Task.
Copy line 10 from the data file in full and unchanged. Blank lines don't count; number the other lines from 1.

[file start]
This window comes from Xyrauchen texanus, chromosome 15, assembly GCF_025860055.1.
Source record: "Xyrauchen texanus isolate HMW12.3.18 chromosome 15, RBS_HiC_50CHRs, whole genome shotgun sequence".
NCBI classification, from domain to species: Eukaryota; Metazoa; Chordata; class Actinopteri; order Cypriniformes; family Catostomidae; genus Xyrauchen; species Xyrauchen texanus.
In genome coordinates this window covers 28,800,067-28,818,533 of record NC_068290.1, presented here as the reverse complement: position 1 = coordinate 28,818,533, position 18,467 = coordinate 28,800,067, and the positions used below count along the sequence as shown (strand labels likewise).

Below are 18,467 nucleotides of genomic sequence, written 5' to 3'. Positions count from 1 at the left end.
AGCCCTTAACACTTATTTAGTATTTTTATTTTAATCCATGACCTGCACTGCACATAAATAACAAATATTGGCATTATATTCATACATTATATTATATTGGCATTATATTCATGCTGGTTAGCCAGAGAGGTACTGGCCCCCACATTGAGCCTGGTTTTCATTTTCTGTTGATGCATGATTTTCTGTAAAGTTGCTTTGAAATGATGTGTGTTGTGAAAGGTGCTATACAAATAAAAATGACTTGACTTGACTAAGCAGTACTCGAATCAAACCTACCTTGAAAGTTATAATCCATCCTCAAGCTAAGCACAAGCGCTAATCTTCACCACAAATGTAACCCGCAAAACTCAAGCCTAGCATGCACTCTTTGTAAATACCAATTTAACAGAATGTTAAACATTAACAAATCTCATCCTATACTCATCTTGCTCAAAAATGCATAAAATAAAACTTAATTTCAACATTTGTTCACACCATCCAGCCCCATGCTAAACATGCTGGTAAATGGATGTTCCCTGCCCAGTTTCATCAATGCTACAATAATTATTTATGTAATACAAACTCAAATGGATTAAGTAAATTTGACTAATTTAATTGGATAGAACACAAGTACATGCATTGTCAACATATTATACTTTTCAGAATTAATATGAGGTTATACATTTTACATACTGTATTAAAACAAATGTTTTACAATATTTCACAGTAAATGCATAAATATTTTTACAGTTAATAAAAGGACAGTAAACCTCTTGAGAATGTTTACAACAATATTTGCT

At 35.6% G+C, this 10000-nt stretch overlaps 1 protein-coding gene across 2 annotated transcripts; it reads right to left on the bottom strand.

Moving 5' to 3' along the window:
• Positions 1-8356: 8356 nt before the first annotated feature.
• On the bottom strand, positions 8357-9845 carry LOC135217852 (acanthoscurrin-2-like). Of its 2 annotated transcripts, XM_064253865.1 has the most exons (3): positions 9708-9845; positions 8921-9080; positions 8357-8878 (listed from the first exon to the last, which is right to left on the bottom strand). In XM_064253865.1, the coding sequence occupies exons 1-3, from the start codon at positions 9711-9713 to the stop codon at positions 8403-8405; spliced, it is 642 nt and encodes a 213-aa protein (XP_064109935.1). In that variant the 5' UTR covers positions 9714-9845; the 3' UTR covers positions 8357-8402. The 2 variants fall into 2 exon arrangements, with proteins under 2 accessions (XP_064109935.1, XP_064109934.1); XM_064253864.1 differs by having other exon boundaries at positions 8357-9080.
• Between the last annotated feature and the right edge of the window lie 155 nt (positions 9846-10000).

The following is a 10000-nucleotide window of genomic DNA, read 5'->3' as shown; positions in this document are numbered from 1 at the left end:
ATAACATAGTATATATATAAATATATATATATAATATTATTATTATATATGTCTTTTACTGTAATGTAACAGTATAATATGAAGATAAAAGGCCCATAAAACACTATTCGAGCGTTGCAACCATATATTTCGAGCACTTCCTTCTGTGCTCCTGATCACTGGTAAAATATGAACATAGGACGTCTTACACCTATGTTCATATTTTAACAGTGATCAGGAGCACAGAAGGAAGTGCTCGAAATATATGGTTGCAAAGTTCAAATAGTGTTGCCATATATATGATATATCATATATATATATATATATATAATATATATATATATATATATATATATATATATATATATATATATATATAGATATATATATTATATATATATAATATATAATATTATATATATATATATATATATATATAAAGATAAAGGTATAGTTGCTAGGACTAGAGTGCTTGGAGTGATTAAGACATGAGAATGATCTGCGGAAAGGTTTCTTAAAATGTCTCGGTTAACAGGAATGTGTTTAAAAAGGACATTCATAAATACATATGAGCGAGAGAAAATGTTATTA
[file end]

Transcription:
• On the bottom strand, positions 8357-9845 carry LOC135217852 (acanthoscurrin-2-like). Of its 2 annotated transcripts, XM_064253865.1 has the most exons (3): positions 9708-9845; positions 8921-9080; positions 8357-8878 (listed from the first exon to the last, which is right to left on the bottom strand). In XM_064253865.1, the coding sequence occupies exons 1-3, from the start codon at positions 9711-9713 to the stop codon at positions 8403-8405; spliced, it is 642 nt and encodes a 213-aa protein (XP_064109935.1). In that variant the 5' UTR covers positions 9714-9845; the 3' UTR covers positions 8357-8402. The 2 variants fall into 2 exon arrangements, with proteins under 2 accessions (XP_064109935.1, XP_064109934.1); XM_064253864.1 differs by having other exon boundaries at positions 8357-9080.